February 24, 2011 1:45:06 AM

Anyway I have bought 2 SSD's lately,but where pondering on where to use them online...I think I will stick to offline testing & see how effective they are first in speeding up the SSD's...Any thing online can cause your computer to slow down,so I will do it offline...
February 24, 2011 1:49:59 AM

One more thing that I forgot to mention is which are the four SSD brand names and models that do the successfull job of erasing totally & also for what operating systems and whether for x32 bit and/or x64 bit...
February 24, 2011 1:50:12 AM

joytech22They should keep SSD's like this, that way if somebody does something dodgy like child *ehem, can't say that word here* then the authorities can take care of them the old fashioned way.I currently use a SSD and this news doesn't concern me at all.

porn
February 24, 2011 2:09:22 AM

All you's want to talk about is porn,but I am wondering about the effectiveness of the cleaning utilities in doing a proper clean up job so that the SSD's will keep their speed up and not slow down...
February 24, 2011 2:14:42 AM

Don't buy a SSD and not worry about it.
February 24, 2011 2:23:40 AM

joytech22They should keep SSD's like this, that way if somebody does something dodgy like child *ehem, can't say that word here* then the authorities can take care of them the old fashioned way.I currently use a SSD and this news doesn't concern me at all.



I'd rather have complete control over my data.
February 24, 2011 2:28:00 AM

screw the hammer. whip that sucker on the ground as hard as you can and have some fun.
February 24, 2011 2:43:06 AM

The company I work for uses a hard drive shredder for old drives. Never seen an SSD go through one but it should make quick work of it. Pretty cool seeing a drive shredded like a piece of papper.
February 24, 2011 2:50:00 AM

Considering the nature of SSDs I've suspected this. Even so, if you're worried about security you should encrypt the drive, and with your done with it use a hammer :D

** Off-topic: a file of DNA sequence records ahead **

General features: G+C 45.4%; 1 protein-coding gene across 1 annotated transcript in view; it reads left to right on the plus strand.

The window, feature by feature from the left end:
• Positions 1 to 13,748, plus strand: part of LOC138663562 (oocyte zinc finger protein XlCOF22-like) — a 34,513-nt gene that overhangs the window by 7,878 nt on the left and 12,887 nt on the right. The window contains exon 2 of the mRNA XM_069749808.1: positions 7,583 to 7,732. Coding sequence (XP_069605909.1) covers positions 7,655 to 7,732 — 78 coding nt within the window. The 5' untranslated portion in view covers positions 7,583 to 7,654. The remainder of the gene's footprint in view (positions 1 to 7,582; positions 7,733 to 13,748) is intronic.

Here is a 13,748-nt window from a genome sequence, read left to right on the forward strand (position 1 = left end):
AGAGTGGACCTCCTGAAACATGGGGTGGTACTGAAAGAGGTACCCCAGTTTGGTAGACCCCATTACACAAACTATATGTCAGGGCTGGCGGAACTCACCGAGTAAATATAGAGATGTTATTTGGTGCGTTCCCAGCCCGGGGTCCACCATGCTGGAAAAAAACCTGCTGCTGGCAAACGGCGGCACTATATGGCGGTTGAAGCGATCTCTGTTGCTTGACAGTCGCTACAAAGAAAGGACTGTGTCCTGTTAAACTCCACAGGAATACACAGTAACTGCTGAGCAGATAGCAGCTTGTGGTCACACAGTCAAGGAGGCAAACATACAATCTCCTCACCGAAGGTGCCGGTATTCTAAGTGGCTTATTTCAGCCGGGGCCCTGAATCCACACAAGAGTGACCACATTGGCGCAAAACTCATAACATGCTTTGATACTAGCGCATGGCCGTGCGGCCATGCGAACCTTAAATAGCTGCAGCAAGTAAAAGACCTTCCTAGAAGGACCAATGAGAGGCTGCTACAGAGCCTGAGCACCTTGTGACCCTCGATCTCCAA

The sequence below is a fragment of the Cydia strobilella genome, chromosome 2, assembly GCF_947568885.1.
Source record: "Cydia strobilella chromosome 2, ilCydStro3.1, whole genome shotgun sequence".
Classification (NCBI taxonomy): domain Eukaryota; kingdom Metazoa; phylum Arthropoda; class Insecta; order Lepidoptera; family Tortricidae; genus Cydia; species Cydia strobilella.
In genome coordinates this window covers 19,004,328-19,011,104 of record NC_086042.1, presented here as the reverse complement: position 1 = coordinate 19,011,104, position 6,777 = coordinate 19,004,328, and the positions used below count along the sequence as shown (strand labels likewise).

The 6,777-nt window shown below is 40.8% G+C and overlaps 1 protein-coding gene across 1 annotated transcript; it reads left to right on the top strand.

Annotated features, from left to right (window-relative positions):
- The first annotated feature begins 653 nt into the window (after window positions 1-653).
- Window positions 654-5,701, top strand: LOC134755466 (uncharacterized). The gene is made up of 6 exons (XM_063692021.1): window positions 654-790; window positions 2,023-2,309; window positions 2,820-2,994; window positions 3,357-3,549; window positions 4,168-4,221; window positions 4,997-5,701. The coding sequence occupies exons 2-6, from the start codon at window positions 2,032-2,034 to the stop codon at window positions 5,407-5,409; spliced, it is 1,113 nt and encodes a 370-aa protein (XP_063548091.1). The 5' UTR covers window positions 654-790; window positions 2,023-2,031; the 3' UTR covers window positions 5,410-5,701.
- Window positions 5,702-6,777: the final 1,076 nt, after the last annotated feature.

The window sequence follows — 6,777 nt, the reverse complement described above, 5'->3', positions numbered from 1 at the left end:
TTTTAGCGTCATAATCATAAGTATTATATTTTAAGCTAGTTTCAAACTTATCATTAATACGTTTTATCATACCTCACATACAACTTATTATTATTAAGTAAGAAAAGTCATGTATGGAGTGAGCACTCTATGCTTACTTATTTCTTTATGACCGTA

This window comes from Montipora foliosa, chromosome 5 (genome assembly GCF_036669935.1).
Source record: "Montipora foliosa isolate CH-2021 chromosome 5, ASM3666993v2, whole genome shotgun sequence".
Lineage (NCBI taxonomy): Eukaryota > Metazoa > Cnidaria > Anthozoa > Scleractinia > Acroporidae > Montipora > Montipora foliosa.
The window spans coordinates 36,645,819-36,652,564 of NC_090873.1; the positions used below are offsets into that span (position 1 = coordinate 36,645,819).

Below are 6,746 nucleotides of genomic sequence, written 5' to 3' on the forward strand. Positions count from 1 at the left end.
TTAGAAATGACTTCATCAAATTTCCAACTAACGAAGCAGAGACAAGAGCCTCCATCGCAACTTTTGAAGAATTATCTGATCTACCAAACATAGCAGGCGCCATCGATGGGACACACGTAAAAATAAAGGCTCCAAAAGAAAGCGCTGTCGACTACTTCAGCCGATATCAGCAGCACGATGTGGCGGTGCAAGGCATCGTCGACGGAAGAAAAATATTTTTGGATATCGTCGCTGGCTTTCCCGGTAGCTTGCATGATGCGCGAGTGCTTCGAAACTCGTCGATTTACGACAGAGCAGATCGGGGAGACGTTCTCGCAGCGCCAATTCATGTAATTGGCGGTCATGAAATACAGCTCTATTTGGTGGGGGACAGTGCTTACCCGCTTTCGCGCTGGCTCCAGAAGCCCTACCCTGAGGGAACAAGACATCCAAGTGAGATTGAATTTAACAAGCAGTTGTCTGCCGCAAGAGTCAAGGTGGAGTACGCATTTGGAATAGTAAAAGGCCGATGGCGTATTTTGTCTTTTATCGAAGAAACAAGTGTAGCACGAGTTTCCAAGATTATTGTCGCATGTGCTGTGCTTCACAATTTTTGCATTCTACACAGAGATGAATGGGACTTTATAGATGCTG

February 24, 2011 4:30:18 AM

Just blend the whole SSD(or just the PCB) to become sand...
February 24, 2011 4:49:45 AM

who cares...have nothing to worry about
February 24, 2011 4:57:44 AM

Hammers, microwaves, and fireplaces are all well and good if you want to totally destroy your own hardware out of paranoia or boredom. What about regular home or business users that simply want to delete sensitive information and make sure it's gone for good? The fact that you can't even erase single files with any level of confidence is quite alarming. The fact that USB flash drives and I'm assuming many many SD Cards have this same problem make it even worse.

The argument that we could catch kiddie porn offenders by making every consumer SSD purposely keep deleted data is INSANE! Seriously think about that suggestion. Make it easy to recover anyone's personal info so you can catch a few bad guys?

I have done data recovery for a number of customers who have deleted photos from the SD card in their camera or cell phone and can confirm that sometimes 2 or 3 generations of prior files can be recovered...if not completely than at least partially. I never considered SSD's having this same inherent problem but it does make since.

Luckily it seems that a few added instructions to the FTL firmware can make this problem null and void. I'd like this implemented immediately on any NAND based devices I would ever use for personal info...flash drives especially. Recovering accidentally deleted photos from a camera is all well and good but with more and more people using an SSD for their Windows boot drive, the security risks with being unable to securely erase files is bonkers IMO.
February 24, 2011 5:08:45 AM

I remembered of Recycle Bin, reminded how fast it is to send 10 GB of files top recycle bin without emptying it.
February 24, 2011 5:12:01 AM

Is the image of a Samsung product just representative of an SSD in general or are Samsung SSDs one of the products in question?

(sorry, posted this before but realised my mistake when it was on the UK portal.)
February 24, 2011 6:49:12 AM

Too much e-waste, recycling, & laptops getting blown up on youtube. Want the data gone? Hammer time, blow it up & post it on youtube.
February 24, 2011 7:10:24 AM

Big companies don't keep essential daat on SSDs anyways, realax. SSDs are good for OS and some apps, not for backup. ;) 
February 24, 2011 7:29:02 AM

I agree with bobusboy & the rest about being able to control your own data...
February 24, 2011 8:31:13 AM

A healthy dose of home made thermite should do.
Remember kiddies: Fe2O3 + 2Al → 2Fe + Al2O3 + Heat
Iron Oxide and aluminum dust should be easy enough for you to acquire from a local chemical supply shop.
But don't forget to microwave it first. I suggest going to a convenience store and look for a 2000 watt model, for double the wattage of a normal home microwave, and to prevent your own house from smelling foul.
If you really want to, hit it repeatably with a hammer too. You can do it before, after, or at every step if you so desire.